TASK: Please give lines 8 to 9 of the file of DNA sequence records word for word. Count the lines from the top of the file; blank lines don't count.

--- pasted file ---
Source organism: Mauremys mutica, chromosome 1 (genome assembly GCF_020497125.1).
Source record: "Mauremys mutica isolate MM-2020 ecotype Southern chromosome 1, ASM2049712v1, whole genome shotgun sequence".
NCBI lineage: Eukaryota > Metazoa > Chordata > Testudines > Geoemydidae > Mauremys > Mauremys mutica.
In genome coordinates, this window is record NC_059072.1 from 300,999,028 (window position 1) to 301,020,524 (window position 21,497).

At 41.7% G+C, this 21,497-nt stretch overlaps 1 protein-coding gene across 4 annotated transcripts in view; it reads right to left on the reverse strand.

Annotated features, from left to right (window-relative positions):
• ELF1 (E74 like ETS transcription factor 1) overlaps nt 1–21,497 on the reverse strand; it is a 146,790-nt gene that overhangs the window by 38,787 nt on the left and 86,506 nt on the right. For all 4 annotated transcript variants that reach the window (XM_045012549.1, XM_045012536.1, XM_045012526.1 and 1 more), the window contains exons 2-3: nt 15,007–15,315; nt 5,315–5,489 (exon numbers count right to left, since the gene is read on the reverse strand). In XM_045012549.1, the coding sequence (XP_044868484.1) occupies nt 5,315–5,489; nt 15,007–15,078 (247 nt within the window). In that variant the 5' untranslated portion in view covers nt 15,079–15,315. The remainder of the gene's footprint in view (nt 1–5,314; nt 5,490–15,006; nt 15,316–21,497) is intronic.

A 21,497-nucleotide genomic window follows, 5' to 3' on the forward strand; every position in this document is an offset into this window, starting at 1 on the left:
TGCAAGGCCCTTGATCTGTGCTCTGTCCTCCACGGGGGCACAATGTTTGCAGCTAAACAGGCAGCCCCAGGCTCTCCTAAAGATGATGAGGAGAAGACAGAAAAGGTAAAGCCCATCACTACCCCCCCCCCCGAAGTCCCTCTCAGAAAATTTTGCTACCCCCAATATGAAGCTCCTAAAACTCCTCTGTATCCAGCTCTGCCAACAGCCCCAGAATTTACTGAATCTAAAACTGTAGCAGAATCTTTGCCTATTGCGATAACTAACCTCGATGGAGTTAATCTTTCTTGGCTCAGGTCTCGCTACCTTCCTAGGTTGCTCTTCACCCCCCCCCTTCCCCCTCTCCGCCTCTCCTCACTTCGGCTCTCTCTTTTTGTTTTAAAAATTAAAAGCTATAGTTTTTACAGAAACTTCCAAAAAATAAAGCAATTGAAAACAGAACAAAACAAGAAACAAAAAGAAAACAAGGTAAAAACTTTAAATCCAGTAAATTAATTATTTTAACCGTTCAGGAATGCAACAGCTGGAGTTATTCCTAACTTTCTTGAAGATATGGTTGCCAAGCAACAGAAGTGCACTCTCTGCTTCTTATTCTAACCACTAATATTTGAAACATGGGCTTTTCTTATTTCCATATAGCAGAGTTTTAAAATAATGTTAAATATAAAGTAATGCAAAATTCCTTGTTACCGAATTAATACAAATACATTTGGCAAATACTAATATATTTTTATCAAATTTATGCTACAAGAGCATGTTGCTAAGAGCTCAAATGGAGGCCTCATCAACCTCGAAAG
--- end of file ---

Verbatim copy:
A 21,497-nucleotide genomic window follows, 5' to 3' on the forward strand; every position in this document is an offset into this window, starting at 1 on the left:
TGCAAGGCCCTTGATCTGTGCTCTGTCCTCCACGGGGGCACAATGTTTGCAGCTAAACAGGCAGCCCCAGGCTCTCCTAAAGATGATGAGGAGAAGACAGAAAAGGTAAAGCCCATCACTACCCCCCCCCCCGAAGTCCCTCTCAGAAAATTTTGCTACCCCCAATATGAAGCTCCTAAAACTCCTCTGTATCCAGCTCTGCCAACAGCCCCAGAATTTACTGAATCTAAAACTGTAGCAGAATCTTTGCCTATTGCGATAACTAACCTCGATGGAGTTAATCTTTCTTGGCTCAGGTCTCGCTACCTTCCTAGGTTGCTCTTCACCCCCCCCCTTCCCCCTCTCCGCCTCTCCTCACTTCGGCTCTCTCTTTTTGTTTTAAAAATTAAAAGCTATAGTTTTTACAGAAACTTCCAAAAAATAAAGCAATTGAAAACAGAACAAAACAAGAAACAAAAAGAAAACAAGGTAAAAACTTTAAATCCAGTAAATTAATTATTTTAACCGTTCAGGAATGCAACAGCTGGAGTTATTCCTAACTTTCTTGAAGATATGGTTGCCAAGCAACAGAAGTGCACTCTCTGCTTCTTATTCTAACCACTAATATTTGAAACATGGGCTTTTCTTATTTCCATATAGCAGAGTTTTAAAATAATGTTAAATATAAAGTAATGCAAAATTCCTTGTTACCGAATTAATACAAATACATTTGGCAAATACTAATATATTTTTATCAAATTTATGCTACAAGAGCATGTTGCTAAGAGCTCAAATGGAGGCCTCATCAACCTCGAAAG